The Maloti-Drakensberg mountain range is home to the only remaining population of southern African Bearded Vultures. Due to ongoing threats causing high death tolls, the population has been depleted to a critical level of just 350 birds.
Bearded Vulture in flight
The Maloti-Drakensberg Vulture project has instigated an extensive Bearded Vulture monitoring program, continually tracking individual birds via satellite transmitter units. As well as delivering valuable species research information, the data provided by these satellite transmitters enables us to identify causes of mortality’s and monitor the success of conservation efforts.
Sadly, the impact of the ongoing threats facing the vulture species of southern Africa has been reflected in the results of the Bearded Vulture satellite monitoring program. Since the beginning of the program in 2006, there have been 25 Bearded Vultures fitted with satellite monitoring units. 10 of these birds have since been killed by poisoning or collisions. That’s a shocking 40% of the birds included in the project.
The latest fatality was Lefuma, a magnificent adult breeding male Bearded Vulture who weighed in at over 5kg. He was fitted with a satellite transmitter in 2012, and chose to spend most of his time around the mountainous borderlines between Lesotho, Kwa-Zulu Natal, and the Free State.
That was until the last week of February 2014, when researchers became concerned that Lefuma’s transmitter had not moved in over 24 hours. A team of research technicians and field rangers set about on a recovery mission towards where the stationary unit was transmitting from, near Witsieshoek in the Freestate. The signal from the satellite transmitter led the team to the base of the cliff, and Lefuma’s dead body was visible resting on a grassy ledge. It took 6 hours to reach and retrieve his body, requiring technicians to use ropes to navigate rock faces and 40 metre cliffs.
His big, feathery carcass gave many clues to what caused his untimely death. He was positioned in the characteristic face-down, wings-spread posture of poisoned vultures before him, and next to him lay a fresh, uneaten leg of a goat. All evidence indicates that this was yet another case of vulture poisoning, although test results need yet to confirm this. Update: see the confirmed lab results. The loss of a breeding adult is another big blow for the already declining population of Bearded Vultures in Southern Africa.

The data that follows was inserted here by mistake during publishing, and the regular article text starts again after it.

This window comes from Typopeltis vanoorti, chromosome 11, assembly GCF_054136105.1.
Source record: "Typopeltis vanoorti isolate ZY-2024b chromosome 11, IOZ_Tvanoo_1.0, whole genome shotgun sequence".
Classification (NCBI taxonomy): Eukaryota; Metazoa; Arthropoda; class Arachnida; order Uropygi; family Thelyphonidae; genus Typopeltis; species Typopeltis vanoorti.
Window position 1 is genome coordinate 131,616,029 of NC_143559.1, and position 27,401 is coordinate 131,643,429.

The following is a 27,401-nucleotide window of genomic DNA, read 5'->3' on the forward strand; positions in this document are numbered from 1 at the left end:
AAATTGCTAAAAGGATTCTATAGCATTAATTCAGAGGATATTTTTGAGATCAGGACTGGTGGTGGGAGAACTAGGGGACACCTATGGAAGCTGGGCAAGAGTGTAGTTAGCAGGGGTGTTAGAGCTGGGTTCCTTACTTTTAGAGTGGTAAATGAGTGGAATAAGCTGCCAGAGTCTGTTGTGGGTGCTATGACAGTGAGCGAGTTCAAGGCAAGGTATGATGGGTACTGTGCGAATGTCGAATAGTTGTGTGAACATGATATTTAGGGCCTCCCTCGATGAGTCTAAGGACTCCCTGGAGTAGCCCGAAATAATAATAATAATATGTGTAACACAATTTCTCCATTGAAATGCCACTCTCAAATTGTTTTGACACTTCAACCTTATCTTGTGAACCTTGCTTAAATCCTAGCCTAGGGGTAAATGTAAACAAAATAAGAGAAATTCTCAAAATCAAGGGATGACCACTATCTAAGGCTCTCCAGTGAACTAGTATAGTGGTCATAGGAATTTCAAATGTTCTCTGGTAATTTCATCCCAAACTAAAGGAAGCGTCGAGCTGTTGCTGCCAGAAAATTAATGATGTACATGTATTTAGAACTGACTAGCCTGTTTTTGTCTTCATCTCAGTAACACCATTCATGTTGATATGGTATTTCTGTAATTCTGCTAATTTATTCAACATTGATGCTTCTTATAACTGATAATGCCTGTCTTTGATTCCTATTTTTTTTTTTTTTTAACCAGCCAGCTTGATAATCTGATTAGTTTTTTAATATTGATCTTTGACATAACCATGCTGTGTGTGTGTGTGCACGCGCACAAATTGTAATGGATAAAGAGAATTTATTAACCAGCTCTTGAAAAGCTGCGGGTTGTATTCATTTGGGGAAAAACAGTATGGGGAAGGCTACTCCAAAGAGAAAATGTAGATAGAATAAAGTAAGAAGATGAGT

Poisoning accounted for the death of 1440 of our vultures in southern Africa last year. When you consider that one of those species has a population of just 350 birds, the urgency of the crisis that we face is obvious.
Being solitary animals, Bearded Vultures tend not to feed at a carcass alongside other scavengers, preferring to carry meat away and eat it in safe privacy. It is suspected that this is what happened in Lefuma’s situation. A goat carcass was illegally laced with poison, intending to cruelly target ‘pest’ species, such as jackal. Lefuma took the opportunity of a meal, and carried a leg of the carcass to the grassy ridge on the cliff to eat in ‘safety’. His death would have been quick but far from painless, with the poison acting as a neurotoxin, causing paralysis of his breathing muscles and suffocation.
The Maloti-Drakensberg Vulture Project works to implement effective research, education, protection, public awareness, conservation and recovery operations in order to prevent further Bearded and Cape Vulture population declines, and to ensure a future for this vital ecological component in southern African skies. It is a long term recovery project, requiring dedicated monitoring programs, the implementation of conservation actions, as well as public awareness and support.
Find out how you can contribute to the conservation activities of the Maloti-Drakensberg Vulture Project.